Her son had been a Vietnam veteran and was battling some type of disease and emotional problems from his years during the war. He was in and out of the VA hospital in the state where he resided. She had sent him a card inviting him to have Thanksgiving and Christmas with her, as she was all alone. And then she received the call from the hospital about his death. She knew she couldn’t make the trip, and she and René’s father made the arrangements with the Veterans Administration the week before. She said he had been to see her a few months ago, and they spoke on the telephone often; but his battle had been a hard one, and she remembered their last conversation and how he looked when he had been home. She would carry that memory of him in her heart. He would be laid to rest next to her late husband.

“I’m so very sorry, Mrs. Mitchell. I only wish you had told us. We would have been over to help you in any way we could.” I felt it seemed like such a weak thing to say in view of the situation. “I do want you to plan to be with us on Thanksgiving, this Thursday—please plan to come. I don’t want you to be alone at this special time of year.”

“You know,” the silver-haired lady smiled happily, “I would love it if you and your family would be my guest and come over and have dinner with me on Thursday. When my husband was alive, we used to have several families from the area share that day with us, and I would enjoy thinking about the dinner, making pies, salads, cakes, and the turkey. Will you say yes?—it would make me so happy.” She was practically gleaming with excitement. I could see her mind was reliving memories that were special to her.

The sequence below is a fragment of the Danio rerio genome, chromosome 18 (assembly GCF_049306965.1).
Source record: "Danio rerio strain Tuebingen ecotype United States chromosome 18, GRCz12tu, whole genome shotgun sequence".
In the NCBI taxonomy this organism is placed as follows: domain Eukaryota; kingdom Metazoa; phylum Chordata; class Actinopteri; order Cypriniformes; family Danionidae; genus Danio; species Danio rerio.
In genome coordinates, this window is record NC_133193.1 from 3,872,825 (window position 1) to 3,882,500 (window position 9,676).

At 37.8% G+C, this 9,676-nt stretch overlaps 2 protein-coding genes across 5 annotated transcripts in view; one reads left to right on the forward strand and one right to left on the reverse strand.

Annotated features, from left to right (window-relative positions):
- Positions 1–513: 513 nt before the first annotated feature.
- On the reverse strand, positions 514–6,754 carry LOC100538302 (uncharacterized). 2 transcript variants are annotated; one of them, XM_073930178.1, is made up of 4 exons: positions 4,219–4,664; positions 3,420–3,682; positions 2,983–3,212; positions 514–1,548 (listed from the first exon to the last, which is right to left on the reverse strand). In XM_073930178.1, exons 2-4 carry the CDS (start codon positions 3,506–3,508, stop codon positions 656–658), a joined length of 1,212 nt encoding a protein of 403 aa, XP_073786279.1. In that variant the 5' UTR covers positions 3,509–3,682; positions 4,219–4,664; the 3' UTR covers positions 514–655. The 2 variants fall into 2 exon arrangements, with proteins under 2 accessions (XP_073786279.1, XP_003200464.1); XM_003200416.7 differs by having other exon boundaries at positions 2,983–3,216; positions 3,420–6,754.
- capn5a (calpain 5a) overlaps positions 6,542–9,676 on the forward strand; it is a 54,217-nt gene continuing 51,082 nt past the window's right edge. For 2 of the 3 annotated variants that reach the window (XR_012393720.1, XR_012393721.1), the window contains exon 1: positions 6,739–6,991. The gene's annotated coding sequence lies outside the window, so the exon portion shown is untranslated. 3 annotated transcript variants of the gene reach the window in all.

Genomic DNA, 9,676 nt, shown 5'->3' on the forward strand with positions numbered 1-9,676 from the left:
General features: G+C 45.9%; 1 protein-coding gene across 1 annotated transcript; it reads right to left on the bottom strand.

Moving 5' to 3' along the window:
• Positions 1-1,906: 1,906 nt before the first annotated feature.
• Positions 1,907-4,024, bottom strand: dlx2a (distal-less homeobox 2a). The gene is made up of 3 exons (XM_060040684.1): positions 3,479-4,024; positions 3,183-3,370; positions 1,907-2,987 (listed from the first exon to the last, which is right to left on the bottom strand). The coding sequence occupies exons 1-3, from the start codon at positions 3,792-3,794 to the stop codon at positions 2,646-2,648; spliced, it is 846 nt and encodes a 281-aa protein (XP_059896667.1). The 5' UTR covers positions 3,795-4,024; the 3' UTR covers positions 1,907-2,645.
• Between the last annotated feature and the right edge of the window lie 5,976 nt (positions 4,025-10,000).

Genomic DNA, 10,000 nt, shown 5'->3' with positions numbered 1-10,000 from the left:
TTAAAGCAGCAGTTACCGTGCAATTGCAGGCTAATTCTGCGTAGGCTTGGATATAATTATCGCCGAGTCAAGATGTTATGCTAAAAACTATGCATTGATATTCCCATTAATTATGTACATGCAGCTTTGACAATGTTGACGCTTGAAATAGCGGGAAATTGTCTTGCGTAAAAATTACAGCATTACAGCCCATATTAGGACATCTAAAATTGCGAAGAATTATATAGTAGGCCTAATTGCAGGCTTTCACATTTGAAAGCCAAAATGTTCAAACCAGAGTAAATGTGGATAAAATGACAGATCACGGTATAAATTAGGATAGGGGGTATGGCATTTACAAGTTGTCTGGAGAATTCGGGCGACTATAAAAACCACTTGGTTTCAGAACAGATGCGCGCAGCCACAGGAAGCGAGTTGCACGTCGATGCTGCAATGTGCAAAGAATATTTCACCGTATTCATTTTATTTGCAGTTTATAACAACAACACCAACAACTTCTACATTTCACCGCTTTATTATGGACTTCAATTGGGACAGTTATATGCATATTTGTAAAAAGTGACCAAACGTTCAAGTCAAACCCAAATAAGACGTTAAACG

“Well, we have invited a new family from the church to come to our house for dinner, but I know they’d enjoy sharing the day with you too—and we certainly would. But are you sure you’re up to this crowd?” I was thoughtful of her doing too much.

“Of course, I am. I’ve entertained all my life and will enjoy doing this too. And it will give me something happy to think about. Actually, I’ll be ‘thankful’ to you for joining me on Thanksgiving.” I knew what she was saying; and after talking a few minutes more, I said “goodnight” and told her I’d be in touch.

When I arrived home and told the children about going to Mrs. Mitchell’s for Thanksgiving dinner, they were all happy. Our oldest son said she had a great hill for sledding, and our daughter loved her big, old house and said Mrs. Mitchell was like a grandmother. I thought about our small home, but am always happy to share with anyone who could come, and how happy Mrs. Mitchell looked when thinking about her Thanksgiving plans.

Later that evening as my husband and I were talking, I said it would be different not to get up early in the morning and put a turkey in the oven, but how Mrs. Mitchell had actually said she would be “thankful” if she could host the dinner at her home. I was grateful that, at a sad time in someone’s life, having a crowd for Thanksgiving dinner would help. Even in the cold snowy weather I felt the warmth from an older woman who, in the face of loss, was reaching out to share with others.

Diane Dean White Thelamb212@aol.com 

Diane is a freelance writer, an author, columnist and the editor of HeartCatchers. She and Stephen have been married for over 35 years and reside on the Carolina Coast. They are the parents of three grown children and three grand-gals. You may visit Diane’s website at www.DianeDeanWhite.com


A Thankful Thanksgiving